I was glad to learn from Azad, and I had confirmation of this subsequently, that the belief in terrorism was dying down. As a group notion, indeed, it had practically gone, and individual and sporadic cases were probably due to some special reason, act of reprisal, or individual aberration, and not to a general idea. This did not mean, of course, that the old terrorists or their new associates had become converts to non-violence, or admirers of British rule. But they did not think in terms of terrorism as they used to. Many of them, it seems to me, have definitely the fascist mentality.

I tried to explain to Chandrasekhar Azad what my philosophy of political action was, and tried to convert him to my view-point. But I had no answer to his basic question: what was he to do now? Nothing was likely to happen that would bring him, or his like, and relief or peace. All I could suggest was that he should use his influence to prevent the occurrence of terrorist acts in the future, for these could only injure the larger cause as well as his own group. 

Two or three weeks later, while the Gandhi-Irwin talks were going on, I heard at Delhi that Chandraskhar Azad had been shot down and killed by the police in Allahabad. He was recognised in the day time in a park, and was surrounded by a large force of police. He tried to defend himself from behind a tree; there was quite a shooting match, and he injured one or two policemen before he was shot down.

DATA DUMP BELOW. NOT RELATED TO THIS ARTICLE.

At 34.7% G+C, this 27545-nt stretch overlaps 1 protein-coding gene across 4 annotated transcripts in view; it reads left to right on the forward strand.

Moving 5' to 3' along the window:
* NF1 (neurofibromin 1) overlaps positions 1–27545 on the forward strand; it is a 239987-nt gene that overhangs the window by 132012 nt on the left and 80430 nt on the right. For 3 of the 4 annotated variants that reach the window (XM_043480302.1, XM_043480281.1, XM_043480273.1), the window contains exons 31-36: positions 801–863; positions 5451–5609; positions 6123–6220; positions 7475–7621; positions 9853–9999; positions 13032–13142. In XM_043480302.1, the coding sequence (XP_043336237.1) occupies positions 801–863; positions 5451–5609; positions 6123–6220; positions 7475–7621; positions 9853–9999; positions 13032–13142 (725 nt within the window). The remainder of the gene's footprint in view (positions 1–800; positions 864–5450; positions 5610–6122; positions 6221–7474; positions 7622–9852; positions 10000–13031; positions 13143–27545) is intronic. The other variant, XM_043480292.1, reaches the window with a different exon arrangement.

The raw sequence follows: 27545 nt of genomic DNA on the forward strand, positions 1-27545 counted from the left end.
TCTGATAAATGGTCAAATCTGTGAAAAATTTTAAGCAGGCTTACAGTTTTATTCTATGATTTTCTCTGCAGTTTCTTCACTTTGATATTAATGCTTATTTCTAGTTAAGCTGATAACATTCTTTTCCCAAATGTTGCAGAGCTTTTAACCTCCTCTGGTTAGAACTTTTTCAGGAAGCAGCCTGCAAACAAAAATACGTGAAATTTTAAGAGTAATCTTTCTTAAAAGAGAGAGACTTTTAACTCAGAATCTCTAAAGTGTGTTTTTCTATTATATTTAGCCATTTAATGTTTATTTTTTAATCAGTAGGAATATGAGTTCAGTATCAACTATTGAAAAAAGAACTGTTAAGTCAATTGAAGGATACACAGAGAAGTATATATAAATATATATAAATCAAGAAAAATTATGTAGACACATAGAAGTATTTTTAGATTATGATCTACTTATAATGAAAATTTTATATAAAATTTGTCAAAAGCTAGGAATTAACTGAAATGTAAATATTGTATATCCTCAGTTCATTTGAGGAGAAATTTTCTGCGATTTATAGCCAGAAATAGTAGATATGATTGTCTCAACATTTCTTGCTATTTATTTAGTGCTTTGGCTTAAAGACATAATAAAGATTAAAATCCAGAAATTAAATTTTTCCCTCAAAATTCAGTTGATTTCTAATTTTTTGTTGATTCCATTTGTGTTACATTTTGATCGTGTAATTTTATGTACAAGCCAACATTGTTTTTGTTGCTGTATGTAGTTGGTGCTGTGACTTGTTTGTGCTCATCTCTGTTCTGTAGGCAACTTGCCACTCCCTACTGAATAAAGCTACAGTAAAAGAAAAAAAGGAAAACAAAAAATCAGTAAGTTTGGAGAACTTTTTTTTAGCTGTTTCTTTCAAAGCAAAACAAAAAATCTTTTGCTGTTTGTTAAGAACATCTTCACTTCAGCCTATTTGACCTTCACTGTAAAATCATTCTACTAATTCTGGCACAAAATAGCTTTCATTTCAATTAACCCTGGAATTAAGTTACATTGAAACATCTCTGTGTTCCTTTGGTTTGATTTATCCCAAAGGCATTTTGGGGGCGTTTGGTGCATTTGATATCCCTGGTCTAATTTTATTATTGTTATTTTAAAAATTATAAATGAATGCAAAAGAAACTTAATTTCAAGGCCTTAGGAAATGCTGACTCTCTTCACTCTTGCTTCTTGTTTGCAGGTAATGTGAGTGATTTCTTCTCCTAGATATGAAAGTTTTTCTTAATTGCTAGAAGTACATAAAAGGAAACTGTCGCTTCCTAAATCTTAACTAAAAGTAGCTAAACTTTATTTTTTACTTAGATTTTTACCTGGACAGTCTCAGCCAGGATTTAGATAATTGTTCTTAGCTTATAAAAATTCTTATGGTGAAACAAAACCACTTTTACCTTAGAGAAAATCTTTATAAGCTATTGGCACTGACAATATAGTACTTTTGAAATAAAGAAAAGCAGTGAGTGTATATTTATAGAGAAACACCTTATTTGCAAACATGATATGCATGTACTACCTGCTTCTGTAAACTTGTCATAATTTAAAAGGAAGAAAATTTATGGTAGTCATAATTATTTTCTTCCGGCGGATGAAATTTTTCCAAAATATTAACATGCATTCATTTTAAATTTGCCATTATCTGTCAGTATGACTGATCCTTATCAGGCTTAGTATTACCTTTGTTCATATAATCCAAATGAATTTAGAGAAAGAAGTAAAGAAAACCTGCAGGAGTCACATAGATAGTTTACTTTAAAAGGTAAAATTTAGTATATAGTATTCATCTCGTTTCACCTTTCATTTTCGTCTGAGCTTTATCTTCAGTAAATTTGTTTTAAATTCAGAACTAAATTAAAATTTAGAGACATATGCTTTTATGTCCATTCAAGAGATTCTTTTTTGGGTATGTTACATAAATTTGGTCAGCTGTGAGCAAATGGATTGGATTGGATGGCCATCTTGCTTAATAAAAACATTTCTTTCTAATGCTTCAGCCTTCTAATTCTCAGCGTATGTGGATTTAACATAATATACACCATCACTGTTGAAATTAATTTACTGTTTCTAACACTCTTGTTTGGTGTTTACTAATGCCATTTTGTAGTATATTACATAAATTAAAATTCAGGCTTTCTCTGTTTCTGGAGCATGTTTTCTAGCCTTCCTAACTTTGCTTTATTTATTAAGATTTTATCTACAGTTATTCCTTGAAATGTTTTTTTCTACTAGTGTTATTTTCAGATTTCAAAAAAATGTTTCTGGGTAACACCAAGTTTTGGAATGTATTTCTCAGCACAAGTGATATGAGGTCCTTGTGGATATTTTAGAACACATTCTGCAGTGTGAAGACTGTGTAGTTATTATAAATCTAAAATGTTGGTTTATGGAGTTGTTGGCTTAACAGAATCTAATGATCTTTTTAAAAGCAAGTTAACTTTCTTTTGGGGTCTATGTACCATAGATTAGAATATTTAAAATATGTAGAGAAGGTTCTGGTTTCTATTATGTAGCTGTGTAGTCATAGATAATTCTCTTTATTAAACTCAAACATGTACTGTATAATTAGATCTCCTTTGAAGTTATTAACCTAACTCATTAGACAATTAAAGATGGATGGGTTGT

Even after ignoring the patronizing tone, there are several points to note in this passage:-

  • Azad was not some random person. By 1930, he was a famous man and wanted in Kakori as well as Lahore cases. The Lahore case was widely reported in newspapers, due to the heroic statements of Bhagat Singh and it was impossible that Nehru had only “heard of him vaguely”. Indeed, he was one of the few who had evaded capture after Kakori. Being a part of defense panel of lawyers of Kakori case, along with his father, Nehru either did not even study the case he claims he fought, or is plain lying here!